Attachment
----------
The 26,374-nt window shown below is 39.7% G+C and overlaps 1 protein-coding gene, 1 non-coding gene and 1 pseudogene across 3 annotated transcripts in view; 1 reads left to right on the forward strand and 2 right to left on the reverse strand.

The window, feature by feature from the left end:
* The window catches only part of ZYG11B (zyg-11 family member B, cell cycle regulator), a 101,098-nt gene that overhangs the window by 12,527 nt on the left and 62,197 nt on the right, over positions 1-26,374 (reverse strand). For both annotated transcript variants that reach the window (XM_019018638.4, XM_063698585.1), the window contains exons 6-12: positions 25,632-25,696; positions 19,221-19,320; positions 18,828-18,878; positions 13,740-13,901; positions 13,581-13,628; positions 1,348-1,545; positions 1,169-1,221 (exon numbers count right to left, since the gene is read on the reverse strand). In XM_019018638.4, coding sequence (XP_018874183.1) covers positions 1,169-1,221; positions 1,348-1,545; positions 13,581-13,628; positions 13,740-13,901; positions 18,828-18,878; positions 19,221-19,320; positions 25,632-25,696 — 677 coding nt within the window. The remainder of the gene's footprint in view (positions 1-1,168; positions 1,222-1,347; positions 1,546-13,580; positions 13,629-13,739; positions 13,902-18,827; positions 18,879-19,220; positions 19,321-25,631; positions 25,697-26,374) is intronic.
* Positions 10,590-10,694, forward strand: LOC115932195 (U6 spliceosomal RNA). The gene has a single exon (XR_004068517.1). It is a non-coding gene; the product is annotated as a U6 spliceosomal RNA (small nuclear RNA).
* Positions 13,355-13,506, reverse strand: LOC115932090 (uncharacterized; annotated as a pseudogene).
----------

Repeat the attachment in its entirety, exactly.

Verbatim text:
The 26,374-nt window shown below is 39.7% G+C and overlaps 1 protein-coding gene, 1 non-coding gene and 1 pseudogene across 3 annotated transcripts in view; 1 reads left to right on the forward strand and 2 right to left on the reverse strand.

The window, feature by feature from the left end:
* The window catches only part of ZYG11B (zyg-11 family member B, cell cycle regulator), a 101,098-nt gene that overhangs the window by 12,527 nt on the left and 62,197 nt on the right, over positions 1-26,374 (reverse strand). For both annotated transcript variants that reach the window (XM_019018638.4, XM_063698585.1), the window contains exons 6-12: positions 25,632-25,696; positions 19,221-19,320; positions 18,828-18,878; positions 13,740-13,901; positions 13,581-13,628; positions 1,348-1,545; positions 1,169-1,221 (exon numbers count right to left, since the gene is read on the reverse strand). In XM_019018638.4, coding sequence (XP_018874183.1) covers positions 1,169-1,221; positions 1,348-1,545; positions 13,581-13,628; positions 13,740-13,901; positions 18,828-18,878; positions 19,221-19,320; positions 25,632-25,696 — 677 coding nt within the window. The remainder of the gene's footprint in view (positions 1-1,168; positions 1,222-1,347; positions 1,546-13,580; positions 13,629-13,739; positions 13,902-18,827; positions 18,879-19,220; positions 19,321-25,631; positions 25,697-26,374) is intronic.
* Positions 10,590-10,694, forward strand: LOC115932195 (U6 spliceosomal RNA). The gene has a single exon (XR_004068517.1). It is a non-coding gene; the product is annotated as a U6 spliceosomal RNA (small nuclear RNA).
* Positions 13,355-13,506, reverse strand: LOC115932090 (uncharacterized; annotated as a pseudogene).